Horror films can trace their cinematic roots to the silent era. The earliest horror segment on record is the 1895 dancing skeleton from the Lumiere Brothers, although it was billed as a “spook tale” at the time. Georges Melies is credited with the first film, Le Manoir du Diable (1896). In just over 3 minutes, Melies offers us everything from witches and black cats to ghosts and devils. Years later, in 1914, D.W. Griffith directed what is referred to as the first great American horror film, The Avenging Conscience.
The movie is greatly inspired by the works of Edgar Allan Poe. In the original artwork, it states it was “founded” on The Tell-Tale Heart and Poems of the Affections. I would think there is a little bit of Cask of the Amontillado in it as well. The story plays out as a woman dies in childbirth and her baby boy is taken in by his uncle (Spottiswoode Aitken, Birth of a Nation). As the child grows into manhood, it is clear that the uncle has plans for his future. However, the young man’s eye is caught by a lovely young woman (Blanche Sweet, The Lonedale Operator). The nephew (Henry B. Walthall, The Scarlet Letter) begins to follow a path that will lead him to murdering his uncle and burying him within the walls of the fireplace. However, the ghost of the uncle returns to torture his nephew. What follows is a wild tale involving images of Jesus Christ, Moses and demons. Before it’s all said and done, we even get a montage with Pan playing his flute, luring out a group of forest fairies. And no, I have no idea what that scene had to do with anything. Its meaning was lost on me.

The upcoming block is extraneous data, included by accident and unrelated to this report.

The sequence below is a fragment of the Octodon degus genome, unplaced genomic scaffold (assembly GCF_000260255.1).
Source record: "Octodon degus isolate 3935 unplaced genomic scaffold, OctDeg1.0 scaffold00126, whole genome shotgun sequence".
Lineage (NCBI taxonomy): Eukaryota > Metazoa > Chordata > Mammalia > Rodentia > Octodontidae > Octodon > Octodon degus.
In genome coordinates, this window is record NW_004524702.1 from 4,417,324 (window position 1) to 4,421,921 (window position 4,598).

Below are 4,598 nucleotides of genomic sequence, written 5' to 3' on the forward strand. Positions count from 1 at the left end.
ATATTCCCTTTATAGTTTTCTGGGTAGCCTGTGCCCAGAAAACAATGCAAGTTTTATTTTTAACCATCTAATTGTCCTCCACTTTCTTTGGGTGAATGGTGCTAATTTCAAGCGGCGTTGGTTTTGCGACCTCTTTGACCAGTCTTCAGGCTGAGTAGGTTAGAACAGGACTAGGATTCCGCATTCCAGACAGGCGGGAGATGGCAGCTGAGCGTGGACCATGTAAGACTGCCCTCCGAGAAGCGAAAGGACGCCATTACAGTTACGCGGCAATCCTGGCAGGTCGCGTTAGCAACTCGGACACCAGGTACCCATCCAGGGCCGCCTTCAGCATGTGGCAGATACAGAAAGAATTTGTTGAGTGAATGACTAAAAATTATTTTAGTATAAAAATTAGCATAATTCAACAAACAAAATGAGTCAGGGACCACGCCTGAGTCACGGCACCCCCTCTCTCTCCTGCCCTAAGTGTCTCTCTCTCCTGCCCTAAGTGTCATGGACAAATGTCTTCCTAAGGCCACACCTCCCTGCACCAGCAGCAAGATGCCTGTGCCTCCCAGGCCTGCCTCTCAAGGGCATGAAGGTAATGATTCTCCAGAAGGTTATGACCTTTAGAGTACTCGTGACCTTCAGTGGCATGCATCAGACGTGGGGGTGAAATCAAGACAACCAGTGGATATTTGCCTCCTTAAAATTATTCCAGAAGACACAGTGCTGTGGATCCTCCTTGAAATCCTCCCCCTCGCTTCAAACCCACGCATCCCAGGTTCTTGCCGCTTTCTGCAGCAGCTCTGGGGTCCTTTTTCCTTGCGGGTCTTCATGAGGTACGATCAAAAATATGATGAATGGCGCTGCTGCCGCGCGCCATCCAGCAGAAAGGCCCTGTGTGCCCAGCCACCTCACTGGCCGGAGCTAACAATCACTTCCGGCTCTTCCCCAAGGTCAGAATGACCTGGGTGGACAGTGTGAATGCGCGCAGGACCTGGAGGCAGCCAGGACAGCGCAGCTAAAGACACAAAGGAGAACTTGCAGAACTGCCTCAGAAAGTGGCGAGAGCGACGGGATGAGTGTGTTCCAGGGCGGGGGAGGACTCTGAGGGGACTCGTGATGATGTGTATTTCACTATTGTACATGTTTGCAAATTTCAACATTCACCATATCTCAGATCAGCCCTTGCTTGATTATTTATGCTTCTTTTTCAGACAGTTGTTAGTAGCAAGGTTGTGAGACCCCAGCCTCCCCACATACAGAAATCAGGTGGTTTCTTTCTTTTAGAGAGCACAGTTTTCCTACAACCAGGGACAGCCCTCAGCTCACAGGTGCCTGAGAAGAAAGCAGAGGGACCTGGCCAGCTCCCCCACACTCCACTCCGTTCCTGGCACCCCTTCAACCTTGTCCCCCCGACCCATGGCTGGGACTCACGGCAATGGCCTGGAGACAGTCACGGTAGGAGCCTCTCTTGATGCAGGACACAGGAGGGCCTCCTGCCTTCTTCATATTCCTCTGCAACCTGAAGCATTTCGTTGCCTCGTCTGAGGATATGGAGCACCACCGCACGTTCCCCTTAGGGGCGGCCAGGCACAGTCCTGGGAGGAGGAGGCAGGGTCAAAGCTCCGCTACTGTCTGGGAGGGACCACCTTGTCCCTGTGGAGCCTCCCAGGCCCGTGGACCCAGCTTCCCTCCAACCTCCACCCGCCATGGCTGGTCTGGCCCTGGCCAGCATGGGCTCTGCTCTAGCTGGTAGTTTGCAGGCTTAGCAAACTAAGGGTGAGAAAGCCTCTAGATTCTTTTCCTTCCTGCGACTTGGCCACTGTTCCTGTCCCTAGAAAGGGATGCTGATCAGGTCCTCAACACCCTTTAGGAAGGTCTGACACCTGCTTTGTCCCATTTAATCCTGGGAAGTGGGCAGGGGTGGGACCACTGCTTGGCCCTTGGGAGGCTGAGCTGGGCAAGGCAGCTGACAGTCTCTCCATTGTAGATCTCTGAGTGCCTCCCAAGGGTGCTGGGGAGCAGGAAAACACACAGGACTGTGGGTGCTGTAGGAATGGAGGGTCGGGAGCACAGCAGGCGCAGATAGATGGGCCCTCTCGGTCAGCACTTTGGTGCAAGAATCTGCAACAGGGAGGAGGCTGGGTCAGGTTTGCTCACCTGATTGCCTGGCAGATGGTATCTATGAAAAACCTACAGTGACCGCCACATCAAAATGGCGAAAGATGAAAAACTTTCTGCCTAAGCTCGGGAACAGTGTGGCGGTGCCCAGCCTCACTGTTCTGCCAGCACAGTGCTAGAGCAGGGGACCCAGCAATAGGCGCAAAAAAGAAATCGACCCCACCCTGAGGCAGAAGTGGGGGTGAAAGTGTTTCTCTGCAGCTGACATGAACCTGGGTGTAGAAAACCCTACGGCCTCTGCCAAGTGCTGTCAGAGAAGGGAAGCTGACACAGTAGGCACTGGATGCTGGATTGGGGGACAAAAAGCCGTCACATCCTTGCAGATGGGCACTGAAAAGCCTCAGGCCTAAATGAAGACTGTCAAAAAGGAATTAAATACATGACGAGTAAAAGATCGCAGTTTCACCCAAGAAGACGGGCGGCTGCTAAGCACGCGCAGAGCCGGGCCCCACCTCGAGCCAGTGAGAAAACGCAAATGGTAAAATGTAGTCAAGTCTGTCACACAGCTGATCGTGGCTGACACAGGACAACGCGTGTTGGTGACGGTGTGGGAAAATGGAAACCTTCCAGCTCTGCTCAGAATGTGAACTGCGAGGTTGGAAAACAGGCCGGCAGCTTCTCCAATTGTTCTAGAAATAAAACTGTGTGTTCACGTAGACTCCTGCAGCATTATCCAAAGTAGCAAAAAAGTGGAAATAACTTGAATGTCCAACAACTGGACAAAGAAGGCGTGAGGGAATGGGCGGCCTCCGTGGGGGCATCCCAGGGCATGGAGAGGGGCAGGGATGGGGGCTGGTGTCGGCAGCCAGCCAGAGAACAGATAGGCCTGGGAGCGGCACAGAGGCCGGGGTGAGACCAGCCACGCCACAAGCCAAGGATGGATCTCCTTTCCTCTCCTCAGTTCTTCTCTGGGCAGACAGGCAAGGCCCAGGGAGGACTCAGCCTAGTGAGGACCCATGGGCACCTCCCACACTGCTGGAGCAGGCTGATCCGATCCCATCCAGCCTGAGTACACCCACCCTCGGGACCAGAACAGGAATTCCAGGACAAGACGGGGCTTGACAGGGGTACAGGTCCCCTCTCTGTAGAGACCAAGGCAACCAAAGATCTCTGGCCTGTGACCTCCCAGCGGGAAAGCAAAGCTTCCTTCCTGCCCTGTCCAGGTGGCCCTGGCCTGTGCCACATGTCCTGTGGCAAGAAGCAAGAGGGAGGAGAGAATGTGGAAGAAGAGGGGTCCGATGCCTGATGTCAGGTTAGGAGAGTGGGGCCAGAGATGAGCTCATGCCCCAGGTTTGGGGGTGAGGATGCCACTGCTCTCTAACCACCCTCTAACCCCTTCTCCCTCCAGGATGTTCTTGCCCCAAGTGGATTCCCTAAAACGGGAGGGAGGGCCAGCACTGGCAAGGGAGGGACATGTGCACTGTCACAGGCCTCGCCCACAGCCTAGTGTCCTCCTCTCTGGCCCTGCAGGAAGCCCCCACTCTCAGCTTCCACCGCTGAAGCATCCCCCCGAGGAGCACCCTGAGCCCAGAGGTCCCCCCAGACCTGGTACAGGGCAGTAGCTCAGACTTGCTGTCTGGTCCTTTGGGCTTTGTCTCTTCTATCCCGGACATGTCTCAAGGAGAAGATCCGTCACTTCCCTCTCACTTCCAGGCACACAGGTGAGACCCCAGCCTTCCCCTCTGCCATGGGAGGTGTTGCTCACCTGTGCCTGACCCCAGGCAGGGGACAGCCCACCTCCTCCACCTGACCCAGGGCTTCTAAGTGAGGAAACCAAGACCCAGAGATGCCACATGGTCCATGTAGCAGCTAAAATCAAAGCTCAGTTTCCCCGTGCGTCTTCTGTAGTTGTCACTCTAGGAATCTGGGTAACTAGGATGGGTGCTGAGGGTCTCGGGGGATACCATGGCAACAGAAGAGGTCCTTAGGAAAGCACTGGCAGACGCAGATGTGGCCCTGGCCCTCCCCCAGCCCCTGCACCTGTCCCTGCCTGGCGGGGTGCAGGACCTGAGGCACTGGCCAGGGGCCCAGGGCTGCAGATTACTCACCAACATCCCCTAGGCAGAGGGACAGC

The movie will turn 100 years old next year, so the very fact we still have it to enjoy is amazing. Director D.W. Griffith offers up an interesting tale with some groundbreaking visuals. Interesting that just one year later, Griffith would direct what is still one of the most controversial films ever made, The Birth of a Nation. The Avenging Conscience is highly recommended if you’ve tired of the same silent horror classics Halloween season. It’s available on DVD for less than $20 and, as is to be expected, Kino presents a great looking print, especially considering its age. It also comes with a nice bonus presentation of a 1909 short entitled Edgar Allen Poe (yes, it’s misspelled). The print is available on archive.org and YouTube but it is not the complete film (by some 30 minutes) nor is the print as good as the Kino DVD, so watcher beware.